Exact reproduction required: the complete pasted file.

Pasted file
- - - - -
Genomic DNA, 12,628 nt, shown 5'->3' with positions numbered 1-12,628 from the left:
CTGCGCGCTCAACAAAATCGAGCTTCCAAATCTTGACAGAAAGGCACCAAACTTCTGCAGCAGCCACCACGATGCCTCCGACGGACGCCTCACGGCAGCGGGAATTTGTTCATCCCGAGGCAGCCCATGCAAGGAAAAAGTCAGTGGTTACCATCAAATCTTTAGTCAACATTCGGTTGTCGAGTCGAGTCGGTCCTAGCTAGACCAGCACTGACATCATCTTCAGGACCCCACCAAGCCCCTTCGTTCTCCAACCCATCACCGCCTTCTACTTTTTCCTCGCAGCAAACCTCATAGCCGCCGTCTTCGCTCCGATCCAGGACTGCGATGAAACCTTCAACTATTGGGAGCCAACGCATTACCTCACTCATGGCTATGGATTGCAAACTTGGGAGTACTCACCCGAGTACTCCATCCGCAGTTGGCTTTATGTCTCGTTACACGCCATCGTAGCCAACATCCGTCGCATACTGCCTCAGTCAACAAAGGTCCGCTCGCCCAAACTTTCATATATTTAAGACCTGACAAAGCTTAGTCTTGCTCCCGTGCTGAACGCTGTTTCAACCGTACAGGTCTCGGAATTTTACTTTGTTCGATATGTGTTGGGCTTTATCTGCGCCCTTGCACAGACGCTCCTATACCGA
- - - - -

Genomic DNA, 12,628 nt, shown 5'->3' with positions numbered 1-12,628 from the left:
CTGCGCGCTCAACAAAATCGAGCTTCCAAATCTTGACAGAAAGGCACCAAACTTCTGCAGCAGCCACCACGATGCCTCCGACGGACGCCTCACGGCAGCGGGAATTTGTTCATCCCGAGGCAGCCCATGCAAGGAAAAAGTCAGTGGTTACCATCAAATCTTTAGTCAACATTCGGTTGTCGAGTCGAGTCGGTCCTAGCTAGACCAGCACTGACATCATCTTCAGGACCCCACCAAGCCCCTTCGTTCTCCAACCCATCACCGCCTTCTACTTTTTCCTCGCAGCAAACCTCATAGCCGCCGTCTTCGCTCCGATCCAGGACTGCGATGAAACCTTCAACTATTGGGAGCCAACGCATTACCTCACTCATGGCTATGGATTGCAAACTTGGGAGTACTCACCCGAGTACTCCATCCGCAGTTGGCTTTATGTCTCGTTACACGCCATCGTAGCCAACATCCGTCGCATACTGCCTCAGTCAACAAAGGTCCGCTCGCCCAAACTTTCATATATTTAAGACCTGACAAAGCTTAGTCTTGCTCCCGTGCTGAACGCTGTTTCAACCGTACAGGTCTCGGAATTTTACTTTGTTCGATATGTGTTGGGCTTTATCTGCGCCCTTGCACAGACGCTCCTATACCGA